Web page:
Light Box Therapy

What is Light Box Therapy?

  • Light therapy is a passive exercise. The patient sits facing the screen. Eye level looking forward is  approximately two-thirds below the top of the screen, such that most illumination is from above. 
  • Screen height, table height and chair height should be adjusted accordingly. The treatment relies on peripheral retinal stimulation, which is fully achieved with looking down.
  • Eyes must remain open throughout the session. 
  • During the session, the distance of the head at 10,000 lx should be comfortably maintained; bending forward can produce excessive illumination, while moving back can lower the dose even below the therapeutic range.  Small movements can make BIG changes
  • The patient engages in sedentary activities, including reading, writing, using a computer laptop, iPod, cell phone, eating break fast, etc. With extended sessions (e.g. 60 min), the patient may stand up, stretch, use the bathroom, etc., returning to the session within a couple of minutes. 
  • If side effects of physical agitation or nausea emerge during a session, the light should be stopped immediately and call your physician.  The dosage may be lowered on subsequent days.  
  • Likewise, the patient should time the session with a watch or clock in order to avoid overdose with excessive duration.  
  • The treatment should be done under normal room light illumination, not in a dark room, in order to avoid aversive visual glare and headache. 

Side Effects of Light Therapy 

Adverse events are rare, and emergent sleep disturbances are usually related to the timing of light exposure and can be readily addressed. Side effects are minor and infrequent, and usually subside after a few days of treatment or with dose decreases.  They may include:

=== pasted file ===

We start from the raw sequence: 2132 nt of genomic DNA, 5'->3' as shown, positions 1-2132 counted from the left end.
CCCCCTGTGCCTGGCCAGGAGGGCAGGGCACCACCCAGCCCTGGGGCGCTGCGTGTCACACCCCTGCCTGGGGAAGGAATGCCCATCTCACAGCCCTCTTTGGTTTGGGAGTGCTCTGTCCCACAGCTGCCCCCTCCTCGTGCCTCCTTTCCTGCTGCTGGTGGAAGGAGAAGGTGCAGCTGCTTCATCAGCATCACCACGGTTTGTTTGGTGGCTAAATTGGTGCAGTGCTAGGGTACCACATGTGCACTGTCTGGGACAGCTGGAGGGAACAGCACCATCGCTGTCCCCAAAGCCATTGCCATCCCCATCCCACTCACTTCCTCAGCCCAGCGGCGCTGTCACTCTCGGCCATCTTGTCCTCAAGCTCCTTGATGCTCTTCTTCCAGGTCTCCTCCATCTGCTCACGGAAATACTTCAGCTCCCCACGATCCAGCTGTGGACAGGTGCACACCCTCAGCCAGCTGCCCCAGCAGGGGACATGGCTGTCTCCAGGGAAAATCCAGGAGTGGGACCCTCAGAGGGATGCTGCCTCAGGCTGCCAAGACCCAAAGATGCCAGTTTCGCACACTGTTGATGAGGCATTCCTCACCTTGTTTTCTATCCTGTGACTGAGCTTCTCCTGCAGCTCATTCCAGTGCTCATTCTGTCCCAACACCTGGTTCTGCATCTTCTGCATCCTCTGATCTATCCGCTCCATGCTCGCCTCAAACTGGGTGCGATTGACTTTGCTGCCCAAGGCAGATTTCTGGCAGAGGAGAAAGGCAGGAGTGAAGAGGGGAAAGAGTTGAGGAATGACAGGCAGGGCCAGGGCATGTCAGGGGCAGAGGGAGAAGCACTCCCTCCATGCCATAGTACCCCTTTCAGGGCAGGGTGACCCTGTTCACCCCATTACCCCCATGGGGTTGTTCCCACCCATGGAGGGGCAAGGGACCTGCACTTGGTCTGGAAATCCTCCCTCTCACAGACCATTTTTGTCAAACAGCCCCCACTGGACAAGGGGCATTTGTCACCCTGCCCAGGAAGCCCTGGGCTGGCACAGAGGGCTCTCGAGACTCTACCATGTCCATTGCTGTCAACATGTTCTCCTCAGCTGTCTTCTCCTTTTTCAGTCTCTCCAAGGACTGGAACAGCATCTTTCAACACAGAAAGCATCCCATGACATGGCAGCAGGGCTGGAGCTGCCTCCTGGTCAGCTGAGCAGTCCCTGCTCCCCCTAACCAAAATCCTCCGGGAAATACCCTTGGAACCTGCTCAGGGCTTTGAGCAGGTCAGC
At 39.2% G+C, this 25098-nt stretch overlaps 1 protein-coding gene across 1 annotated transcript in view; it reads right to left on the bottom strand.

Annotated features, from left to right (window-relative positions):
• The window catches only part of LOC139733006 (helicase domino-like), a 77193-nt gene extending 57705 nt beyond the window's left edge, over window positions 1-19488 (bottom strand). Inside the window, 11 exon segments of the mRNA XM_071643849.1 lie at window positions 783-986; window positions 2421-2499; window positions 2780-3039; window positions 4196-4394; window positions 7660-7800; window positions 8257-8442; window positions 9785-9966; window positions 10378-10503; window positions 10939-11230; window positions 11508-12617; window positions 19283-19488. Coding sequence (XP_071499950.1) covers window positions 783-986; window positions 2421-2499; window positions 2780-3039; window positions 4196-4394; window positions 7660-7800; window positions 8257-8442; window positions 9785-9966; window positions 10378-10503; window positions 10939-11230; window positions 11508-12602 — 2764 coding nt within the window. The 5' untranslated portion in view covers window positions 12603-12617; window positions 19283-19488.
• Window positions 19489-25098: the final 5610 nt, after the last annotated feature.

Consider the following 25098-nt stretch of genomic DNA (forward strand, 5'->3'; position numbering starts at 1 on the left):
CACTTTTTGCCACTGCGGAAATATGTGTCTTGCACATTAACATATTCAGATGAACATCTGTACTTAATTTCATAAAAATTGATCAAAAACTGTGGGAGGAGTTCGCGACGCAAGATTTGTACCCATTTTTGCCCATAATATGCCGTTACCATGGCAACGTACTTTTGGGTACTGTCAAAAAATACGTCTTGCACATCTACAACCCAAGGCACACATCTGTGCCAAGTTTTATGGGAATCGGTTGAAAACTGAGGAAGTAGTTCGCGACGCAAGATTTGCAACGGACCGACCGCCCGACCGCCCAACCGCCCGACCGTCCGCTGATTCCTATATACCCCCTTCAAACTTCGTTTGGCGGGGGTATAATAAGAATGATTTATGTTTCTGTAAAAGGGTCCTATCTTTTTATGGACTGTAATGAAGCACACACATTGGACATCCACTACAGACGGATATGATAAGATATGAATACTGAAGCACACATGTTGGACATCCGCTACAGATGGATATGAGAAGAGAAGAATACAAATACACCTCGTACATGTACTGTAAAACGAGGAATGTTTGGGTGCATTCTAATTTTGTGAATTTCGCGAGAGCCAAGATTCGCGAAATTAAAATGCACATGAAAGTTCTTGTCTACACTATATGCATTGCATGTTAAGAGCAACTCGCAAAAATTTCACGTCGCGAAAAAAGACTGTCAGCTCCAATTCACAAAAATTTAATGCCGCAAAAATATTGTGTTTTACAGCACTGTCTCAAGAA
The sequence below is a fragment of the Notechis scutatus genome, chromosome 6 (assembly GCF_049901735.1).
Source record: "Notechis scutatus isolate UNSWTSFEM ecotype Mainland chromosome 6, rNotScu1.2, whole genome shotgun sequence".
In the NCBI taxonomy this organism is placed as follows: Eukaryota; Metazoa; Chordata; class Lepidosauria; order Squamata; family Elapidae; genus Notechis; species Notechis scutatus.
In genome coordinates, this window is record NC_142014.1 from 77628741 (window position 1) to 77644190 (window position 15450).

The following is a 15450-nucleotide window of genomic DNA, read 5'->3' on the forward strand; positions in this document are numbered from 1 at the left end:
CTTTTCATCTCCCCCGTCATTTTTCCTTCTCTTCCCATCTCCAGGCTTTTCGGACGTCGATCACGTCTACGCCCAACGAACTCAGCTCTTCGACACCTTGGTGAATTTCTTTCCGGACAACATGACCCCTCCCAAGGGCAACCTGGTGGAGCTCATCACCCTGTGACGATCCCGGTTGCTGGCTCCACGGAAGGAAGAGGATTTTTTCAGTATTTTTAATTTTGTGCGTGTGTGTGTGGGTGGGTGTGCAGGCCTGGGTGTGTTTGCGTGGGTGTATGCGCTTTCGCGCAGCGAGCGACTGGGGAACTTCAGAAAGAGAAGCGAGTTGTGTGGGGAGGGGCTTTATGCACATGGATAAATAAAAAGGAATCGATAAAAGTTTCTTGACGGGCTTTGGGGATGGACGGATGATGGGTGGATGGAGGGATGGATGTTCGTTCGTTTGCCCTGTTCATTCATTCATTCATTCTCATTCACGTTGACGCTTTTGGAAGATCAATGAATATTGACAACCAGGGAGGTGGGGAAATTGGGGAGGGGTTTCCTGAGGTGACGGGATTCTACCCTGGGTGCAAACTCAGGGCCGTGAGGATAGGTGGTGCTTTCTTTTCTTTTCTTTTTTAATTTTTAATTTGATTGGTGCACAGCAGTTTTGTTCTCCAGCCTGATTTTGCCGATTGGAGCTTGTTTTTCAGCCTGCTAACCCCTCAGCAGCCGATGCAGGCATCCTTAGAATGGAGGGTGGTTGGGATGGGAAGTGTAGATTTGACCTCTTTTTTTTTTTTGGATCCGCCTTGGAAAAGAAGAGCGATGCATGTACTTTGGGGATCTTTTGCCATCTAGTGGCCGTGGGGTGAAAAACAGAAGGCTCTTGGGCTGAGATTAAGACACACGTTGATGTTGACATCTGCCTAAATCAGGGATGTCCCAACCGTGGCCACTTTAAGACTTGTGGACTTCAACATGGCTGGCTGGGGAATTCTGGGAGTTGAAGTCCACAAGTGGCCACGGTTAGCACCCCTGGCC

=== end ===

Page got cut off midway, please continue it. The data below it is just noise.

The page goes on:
• Mild visual complaints (eye irritability or fatigue)
  • Nausea, dizziness
  • Headache
  • Insomnia after late evening light
  • Premature awakening after morning light
  • Hypomania in bipolar patients 

For these reasons you may want to start with 10-15 minutes of light/day and gradually work up to 30minutes.  Some people need as much as 60 minutes/day. 

Photosynthesizing Medications (do not use light box if you are taking these meds)

  • Psychiatric neuroleptic drugs 
  • Psoralen drugs
  • Antiarrhythmic drugs (e.g. amiodarone)
  • Antimalarial drugs
  • Antirheumatic drugs
  • Porphyrin drugs used in photodynamic treatment of skin diseases
  • St. John’s Wort (hypericum)
  • Tricyclic antidepressants 
  • Tetracycline 
  • Tryptophan 
  • Sulfonamides
  • Lithium
  • Diuretics (HTCZ) 

Selection Criteria from the Center for Environmental Therapeutics 

After close consideration of thee major factors—clinical efficacy, ocular and dermatologic safety, and visual comfort—we recommend the following criteria for light box selection:

  • Any light box you buy should have been tested successfully in peer-reviewed clinical trials.
  • The box should provide 10,000 lux of illumination at a comfortable sitting distance. 
  • Fluorescent lamps should have a smooth diffusing screen that filters out ultraviolet (UV) rays. UV rays are harmful to the eyes and skin.
  • Properties to look for include: UV filter, CSA approved (Canadian Standards Association), warranty.
  • The lamps should give off white light rather than colored light. “Full spectrum” lamps and blue (or bluish) lamps provide no known therapeutic advantage.
  • The light should be projected downward toward the eyes at an angle to minimize aversive visual glare.
  • Smaller is not better: When using a compact light box, even small head movements will take the eyes out of the therapeutic range of the light.

No light boxes have been FDA approved. Some pharmacies may carry light boxes.  The below light box has been used in many clinical research trials: 

Carex Day-Light Classic Bright Light Therapy Lamp 

Resource: Chronotherapeutics for Affective Disorders : A Clinician’s Manual for Light and Wake Therapy